So then, why am I not a baroness people? Apart from the obvious that titles are given, etc., well, the de la Poer's story is one fraught with challenges & change. The 5th Baron who, after struggling with lunacy, leaves the barony to his son Richard. Some years later in 1690, Richard is accused of the seditious act of treason. He is sent to the Tower of London by order of the privy council on October 9th, & unfortunately it is there that he would later die on October 14th.

As you can imagine, things were looking a bit bleak for the de la Poers when the barony was handed down to Richard’s son James the 3rd Earl of Tyrone & he was left with no male heir having had just one daughter Catharina “Christina” de la Poer. It is she who, in 1717, would make a plea to the king for clemency for the family during the Cromwellian years. Christina pictured here, marries Sir Marcus Beresford (also pictured above) & by all accounts, this saves their title & seems as though this has paid off for the Beresfords as they are still alive & well today roaming around the Curraghmore Estate.

As for the male lineage, my grandmother's family-the 5th Baron John de la Poer (Power)-along with his lovely wife Lady Ruth Baroness de la Poer Curraghmore Pyphoe, made their way over here to British Colonial Virginia & both lived into their 60s. Their great great-granddaughter would go on to marry Capt. John E. Barnett, a Quaker deacon & Capt. John's daughter would marry into the Kinne family who would eventually change the spelling of their name two more times from Kinney to my grandmother's last name of Kenney (my grandmother being Betty Jean). My great grandfather George Kenney would marry Lois Edith Robb, granddaughter of Mormon pioneer John Austin & also a family of some distinction in their own right. My great-grandparents would homestead in Idaho Falls, Idaho & eventually make their way over to Big Horn County in Montana with their two children.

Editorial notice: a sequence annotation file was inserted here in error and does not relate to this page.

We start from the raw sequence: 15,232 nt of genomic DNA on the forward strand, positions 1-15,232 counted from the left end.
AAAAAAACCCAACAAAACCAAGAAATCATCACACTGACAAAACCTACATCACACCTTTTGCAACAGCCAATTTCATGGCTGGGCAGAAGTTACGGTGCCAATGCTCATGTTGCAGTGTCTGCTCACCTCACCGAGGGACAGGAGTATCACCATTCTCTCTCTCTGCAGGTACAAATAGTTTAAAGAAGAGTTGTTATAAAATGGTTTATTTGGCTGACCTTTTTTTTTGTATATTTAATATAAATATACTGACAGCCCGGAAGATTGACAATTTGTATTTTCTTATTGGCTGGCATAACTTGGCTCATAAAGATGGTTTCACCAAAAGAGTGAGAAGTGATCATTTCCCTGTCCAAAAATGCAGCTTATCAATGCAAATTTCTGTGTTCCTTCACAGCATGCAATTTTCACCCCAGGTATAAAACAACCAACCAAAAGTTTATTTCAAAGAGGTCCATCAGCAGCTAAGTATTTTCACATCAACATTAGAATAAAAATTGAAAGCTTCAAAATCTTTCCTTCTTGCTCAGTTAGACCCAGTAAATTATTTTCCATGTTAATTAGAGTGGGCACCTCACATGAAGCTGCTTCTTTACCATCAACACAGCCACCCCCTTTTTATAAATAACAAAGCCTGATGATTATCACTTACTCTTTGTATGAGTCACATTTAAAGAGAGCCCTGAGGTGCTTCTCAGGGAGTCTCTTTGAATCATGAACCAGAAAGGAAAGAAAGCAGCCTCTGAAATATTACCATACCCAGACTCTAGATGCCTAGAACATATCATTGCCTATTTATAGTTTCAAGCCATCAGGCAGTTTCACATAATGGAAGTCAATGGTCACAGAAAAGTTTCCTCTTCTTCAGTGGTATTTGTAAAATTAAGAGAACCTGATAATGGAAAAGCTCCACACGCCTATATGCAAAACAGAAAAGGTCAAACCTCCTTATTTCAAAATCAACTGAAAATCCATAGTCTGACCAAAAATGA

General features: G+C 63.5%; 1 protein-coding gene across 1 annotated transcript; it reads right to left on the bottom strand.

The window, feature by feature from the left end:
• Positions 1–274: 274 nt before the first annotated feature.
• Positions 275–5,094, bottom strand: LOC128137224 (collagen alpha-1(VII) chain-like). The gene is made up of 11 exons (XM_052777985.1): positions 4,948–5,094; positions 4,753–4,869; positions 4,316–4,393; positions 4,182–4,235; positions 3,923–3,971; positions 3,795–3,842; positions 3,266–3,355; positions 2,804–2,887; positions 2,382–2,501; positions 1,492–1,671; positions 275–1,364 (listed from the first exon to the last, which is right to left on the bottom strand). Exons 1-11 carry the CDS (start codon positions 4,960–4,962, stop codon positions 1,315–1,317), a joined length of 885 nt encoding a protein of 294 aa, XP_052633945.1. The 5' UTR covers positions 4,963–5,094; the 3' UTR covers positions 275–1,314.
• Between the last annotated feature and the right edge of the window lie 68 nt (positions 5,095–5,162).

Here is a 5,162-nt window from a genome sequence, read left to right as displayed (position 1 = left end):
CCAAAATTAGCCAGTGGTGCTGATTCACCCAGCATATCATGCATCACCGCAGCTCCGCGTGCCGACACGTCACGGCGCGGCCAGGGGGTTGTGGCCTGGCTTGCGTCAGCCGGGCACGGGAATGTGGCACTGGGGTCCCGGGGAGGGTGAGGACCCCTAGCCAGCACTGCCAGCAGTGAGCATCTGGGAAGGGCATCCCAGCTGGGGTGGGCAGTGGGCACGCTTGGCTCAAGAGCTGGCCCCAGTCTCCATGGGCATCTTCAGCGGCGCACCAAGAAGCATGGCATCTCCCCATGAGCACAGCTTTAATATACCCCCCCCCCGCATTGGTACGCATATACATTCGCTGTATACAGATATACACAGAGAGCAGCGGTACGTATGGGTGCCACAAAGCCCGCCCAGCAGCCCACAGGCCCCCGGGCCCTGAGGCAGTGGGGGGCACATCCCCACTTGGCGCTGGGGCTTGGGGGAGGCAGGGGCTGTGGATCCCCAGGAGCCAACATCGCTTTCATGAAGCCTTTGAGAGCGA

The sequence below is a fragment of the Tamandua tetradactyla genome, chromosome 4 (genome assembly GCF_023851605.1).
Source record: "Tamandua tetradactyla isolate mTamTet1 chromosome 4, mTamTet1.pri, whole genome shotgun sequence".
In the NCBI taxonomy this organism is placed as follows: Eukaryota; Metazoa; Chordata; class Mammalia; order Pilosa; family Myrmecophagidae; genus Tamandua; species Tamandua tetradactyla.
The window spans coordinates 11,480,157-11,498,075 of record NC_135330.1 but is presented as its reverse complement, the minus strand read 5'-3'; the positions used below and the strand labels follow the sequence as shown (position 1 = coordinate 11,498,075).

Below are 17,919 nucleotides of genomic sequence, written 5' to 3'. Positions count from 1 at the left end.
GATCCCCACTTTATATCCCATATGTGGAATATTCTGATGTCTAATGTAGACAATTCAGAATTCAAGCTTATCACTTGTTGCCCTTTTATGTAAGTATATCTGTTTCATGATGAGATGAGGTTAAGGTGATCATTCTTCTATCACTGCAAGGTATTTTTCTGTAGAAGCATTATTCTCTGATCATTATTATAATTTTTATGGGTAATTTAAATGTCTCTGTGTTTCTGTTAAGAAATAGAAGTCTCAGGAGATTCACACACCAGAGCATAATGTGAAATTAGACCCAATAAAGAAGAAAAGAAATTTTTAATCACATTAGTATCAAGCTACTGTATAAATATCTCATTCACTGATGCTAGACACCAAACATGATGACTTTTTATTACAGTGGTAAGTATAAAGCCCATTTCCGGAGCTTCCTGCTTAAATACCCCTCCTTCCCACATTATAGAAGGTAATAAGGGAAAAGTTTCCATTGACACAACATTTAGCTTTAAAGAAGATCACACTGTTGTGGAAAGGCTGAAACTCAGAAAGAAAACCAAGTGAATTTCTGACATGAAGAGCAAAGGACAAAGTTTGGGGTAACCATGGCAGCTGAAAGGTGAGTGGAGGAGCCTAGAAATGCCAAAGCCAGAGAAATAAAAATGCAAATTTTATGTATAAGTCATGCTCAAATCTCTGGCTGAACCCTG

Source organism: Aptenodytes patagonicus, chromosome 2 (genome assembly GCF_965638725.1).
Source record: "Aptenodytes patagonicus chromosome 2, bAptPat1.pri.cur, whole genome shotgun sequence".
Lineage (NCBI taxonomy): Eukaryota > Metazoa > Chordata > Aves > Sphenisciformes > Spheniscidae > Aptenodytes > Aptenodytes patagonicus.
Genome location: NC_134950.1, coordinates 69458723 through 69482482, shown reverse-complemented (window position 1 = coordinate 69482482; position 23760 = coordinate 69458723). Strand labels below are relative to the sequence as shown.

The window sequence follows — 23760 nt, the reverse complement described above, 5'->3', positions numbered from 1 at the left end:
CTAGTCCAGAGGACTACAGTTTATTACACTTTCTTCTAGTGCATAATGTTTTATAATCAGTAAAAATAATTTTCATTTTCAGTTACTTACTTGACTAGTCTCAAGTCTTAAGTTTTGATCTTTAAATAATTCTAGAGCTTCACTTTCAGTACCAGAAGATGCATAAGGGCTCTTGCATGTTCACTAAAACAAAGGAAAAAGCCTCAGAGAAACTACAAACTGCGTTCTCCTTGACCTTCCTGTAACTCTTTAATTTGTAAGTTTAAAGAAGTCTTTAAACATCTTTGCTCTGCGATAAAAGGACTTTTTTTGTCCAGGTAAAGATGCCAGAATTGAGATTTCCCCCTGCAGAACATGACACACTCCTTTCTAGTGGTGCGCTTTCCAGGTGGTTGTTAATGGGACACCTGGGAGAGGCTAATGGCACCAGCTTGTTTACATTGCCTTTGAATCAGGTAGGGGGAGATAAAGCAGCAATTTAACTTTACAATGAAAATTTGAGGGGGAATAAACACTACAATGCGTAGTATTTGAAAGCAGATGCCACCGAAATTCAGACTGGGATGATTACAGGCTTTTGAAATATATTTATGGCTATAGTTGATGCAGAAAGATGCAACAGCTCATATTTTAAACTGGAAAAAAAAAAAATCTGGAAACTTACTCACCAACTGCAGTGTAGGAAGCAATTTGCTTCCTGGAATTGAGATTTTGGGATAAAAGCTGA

How stories get lost within families throughout the centuries, whether through reasons that are shaped by intrigue, shame, pain, or immense loss...we all share a common thread: history & history is cyclical. In future I hope to visit the places where my ancestors once lived their remarkable lives. In the meantime, visions of Waterford, Ire. will dance in my head.

#IrishRoyalty #historymatters #deLePoers #CromwellianScandal #JustaGirlFromMontana #KenneyClan #bootleggers #Barnetts #HeavyFamilyHistory #ViveLaRésistance #ICannotSpeakDutchYet #Ormonds #Butlers #FitzGeralds


About the author

Jessica Kautz

I’m a writer who truly enjoys history, genealogy, & bringing truth to light. Real journalism is about research & the guts to tell the truth at all costs.

Favorite subjects of study include: Female health rights, genealogy, & royal legacies.